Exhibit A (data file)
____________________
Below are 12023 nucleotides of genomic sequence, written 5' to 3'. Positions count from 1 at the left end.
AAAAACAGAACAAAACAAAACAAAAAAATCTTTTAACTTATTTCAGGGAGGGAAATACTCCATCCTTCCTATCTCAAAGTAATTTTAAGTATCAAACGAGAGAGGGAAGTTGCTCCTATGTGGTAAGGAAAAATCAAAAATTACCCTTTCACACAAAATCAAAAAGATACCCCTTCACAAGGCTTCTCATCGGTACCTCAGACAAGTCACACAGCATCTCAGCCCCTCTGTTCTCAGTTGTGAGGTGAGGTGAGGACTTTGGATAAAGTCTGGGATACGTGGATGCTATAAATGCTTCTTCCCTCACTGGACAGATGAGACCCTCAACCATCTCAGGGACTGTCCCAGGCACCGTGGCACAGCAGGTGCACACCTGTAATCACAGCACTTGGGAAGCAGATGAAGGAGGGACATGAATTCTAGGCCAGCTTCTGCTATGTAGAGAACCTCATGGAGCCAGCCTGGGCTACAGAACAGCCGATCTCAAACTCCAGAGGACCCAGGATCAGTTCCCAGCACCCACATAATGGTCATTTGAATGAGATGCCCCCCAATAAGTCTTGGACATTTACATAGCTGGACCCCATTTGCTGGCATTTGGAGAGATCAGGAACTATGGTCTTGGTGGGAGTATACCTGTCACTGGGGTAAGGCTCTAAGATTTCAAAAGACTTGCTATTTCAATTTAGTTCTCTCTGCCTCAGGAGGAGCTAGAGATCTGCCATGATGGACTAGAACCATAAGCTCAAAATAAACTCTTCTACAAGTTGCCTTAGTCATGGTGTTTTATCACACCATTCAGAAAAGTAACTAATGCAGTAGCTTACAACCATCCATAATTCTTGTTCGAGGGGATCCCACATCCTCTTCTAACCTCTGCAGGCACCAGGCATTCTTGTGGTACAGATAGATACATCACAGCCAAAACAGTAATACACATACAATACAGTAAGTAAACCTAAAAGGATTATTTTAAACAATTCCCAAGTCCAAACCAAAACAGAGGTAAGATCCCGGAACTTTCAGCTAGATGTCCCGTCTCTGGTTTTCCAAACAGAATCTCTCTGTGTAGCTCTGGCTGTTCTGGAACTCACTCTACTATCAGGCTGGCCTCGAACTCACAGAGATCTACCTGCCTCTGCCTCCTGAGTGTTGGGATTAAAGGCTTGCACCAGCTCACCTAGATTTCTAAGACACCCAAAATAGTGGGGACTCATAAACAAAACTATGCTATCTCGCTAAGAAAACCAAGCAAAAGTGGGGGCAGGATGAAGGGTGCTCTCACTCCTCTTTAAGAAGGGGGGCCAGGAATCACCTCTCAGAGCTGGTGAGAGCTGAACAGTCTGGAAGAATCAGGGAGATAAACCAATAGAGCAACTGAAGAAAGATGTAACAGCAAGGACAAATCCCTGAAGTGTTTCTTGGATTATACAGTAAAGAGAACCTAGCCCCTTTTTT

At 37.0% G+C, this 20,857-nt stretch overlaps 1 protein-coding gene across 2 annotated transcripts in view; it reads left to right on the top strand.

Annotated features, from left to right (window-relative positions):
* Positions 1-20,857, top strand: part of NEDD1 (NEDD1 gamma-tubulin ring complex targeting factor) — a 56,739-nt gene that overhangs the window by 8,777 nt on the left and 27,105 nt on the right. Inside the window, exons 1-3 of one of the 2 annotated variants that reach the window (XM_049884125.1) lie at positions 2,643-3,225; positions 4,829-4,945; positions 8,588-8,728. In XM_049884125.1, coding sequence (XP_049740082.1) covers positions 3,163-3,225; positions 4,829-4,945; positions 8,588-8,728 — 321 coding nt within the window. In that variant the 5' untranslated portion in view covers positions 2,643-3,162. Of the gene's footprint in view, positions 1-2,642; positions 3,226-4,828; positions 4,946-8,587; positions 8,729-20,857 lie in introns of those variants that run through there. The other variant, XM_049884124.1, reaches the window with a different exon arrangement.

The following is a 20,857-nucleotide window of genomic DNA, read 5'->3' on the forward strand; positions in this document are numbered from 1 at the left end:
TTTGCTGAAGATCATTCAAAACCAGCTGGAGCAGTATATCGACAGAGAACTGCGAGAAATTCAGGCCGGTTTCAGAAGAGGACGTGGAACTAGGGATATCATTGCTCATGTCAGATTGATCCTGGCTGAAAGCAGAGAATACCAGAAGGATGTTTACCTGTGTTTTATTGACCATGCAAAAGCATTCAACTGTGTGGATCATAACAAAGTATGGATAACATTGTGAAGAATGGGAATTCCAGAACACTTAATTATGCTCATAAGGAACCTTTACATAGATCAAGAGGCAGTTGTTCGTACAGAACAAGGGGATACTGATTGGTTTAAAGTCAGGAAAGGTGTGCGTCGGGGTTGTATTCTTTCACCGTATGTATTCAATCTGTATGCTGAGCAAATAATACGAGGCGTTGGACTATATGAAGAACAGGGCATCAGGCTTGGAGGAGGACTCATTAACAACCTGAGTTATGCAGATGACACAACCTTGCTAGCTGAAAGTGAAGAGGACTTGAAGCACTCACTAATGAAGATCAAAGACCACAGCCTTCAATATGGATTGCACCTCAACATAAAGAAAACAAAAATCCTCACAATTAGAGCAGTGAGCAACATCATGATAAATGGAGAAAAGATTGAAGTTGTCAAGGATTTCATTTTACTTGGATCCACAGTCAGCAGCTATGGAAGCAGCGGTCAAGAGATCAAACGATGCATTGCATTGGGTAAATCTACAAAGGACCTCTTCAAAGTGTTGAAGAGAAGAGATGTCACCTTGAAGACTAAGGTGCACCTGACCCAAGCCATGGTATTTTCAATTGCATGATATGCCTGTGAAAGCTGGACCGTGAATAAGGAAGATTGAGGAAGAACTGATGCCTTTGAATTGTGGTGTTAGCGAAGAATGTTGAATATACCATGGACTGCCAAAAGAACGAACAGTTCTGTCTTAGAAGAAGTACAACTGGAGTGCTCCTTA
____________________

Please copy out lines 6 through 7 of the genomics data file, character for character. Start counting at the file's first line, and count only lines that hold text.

The following is a 20,857-nucleotide window of genomic DNA, read 5'->3' on the forward strand; positions in this document are numbered from 1 at the left end:
TTTGCTGAAGATCATTCAAAACCAGCTGGAGCAGTATATCGACAGAGAACTGCGAGAAATTCAGGCCGGTTTCAGAAGAGGACGTGGAACTAGGGATATCATTGCTCATGTCAGATTGATCCTGGCTGAAAGCAGAGAATACCAGAAGGATGTTTACCTGTGTTTTATTGACCATGCAAAAGCATTCAACTGTGTGGATCATAACAAAGTATGGATAACATTGTGAAGAATGGGAATTCCAGAACACTTAATTATGCTCATAAGGAACCTTTACATAGATCAAGAGGCAGTTGTTCGTACAGAACAAGGGGATACTGATTGGTTTAAAGTCAGGAAAGGTGTGCGTCGGGGTTGTATTCTTTCACCGTATGTATTCAATCTGTATGCTGAGCAAATAATACGAGGCGTTGGACTATATGAAGAACAGGGCATCAGGCTTGGAGGAGGACTCATTAACAACCTGAGTTATGCAGATGACACAACCTTGCTAGCTGAAAGTGAAGAGGACTTGAAGCACTCACTAATGAAGATCAAAGACCACAGCCTTCAATATGGATTGCACCTCAACATAAAGAAAACAAAAATCCTCACAATTAGAGCAGTGAGCAACATCATGATAAATGGAGAAAAGATTGAAGTTGTCAAGGATTTCATTTTACTTGGATCCACAGTCAGCAGCTATGGAAGCAGCGGTCAAGAGATCAAACGATGCATTGCATTGGGTAAATCTACAAAGGACCTCTTCAAAGTGTTGAAGAGAAGAGATGTCACCTTGAAGACTAAGGTGCACCTGACCCAAGCCATGGTATTTTCAATTGCATGATATGCCTGTGAAAGCTGGACCGTGAATAAGGAAGATTGAGGAAGAACTGATGCCTTTGAATTGTGGTGTTAGCGAAGAATGTTGAATATACCATGGACTGCCAAAAGAACGAACAGTTCTGTCTTAGAAGAAGTACAACTGGAGTGCTCCTTA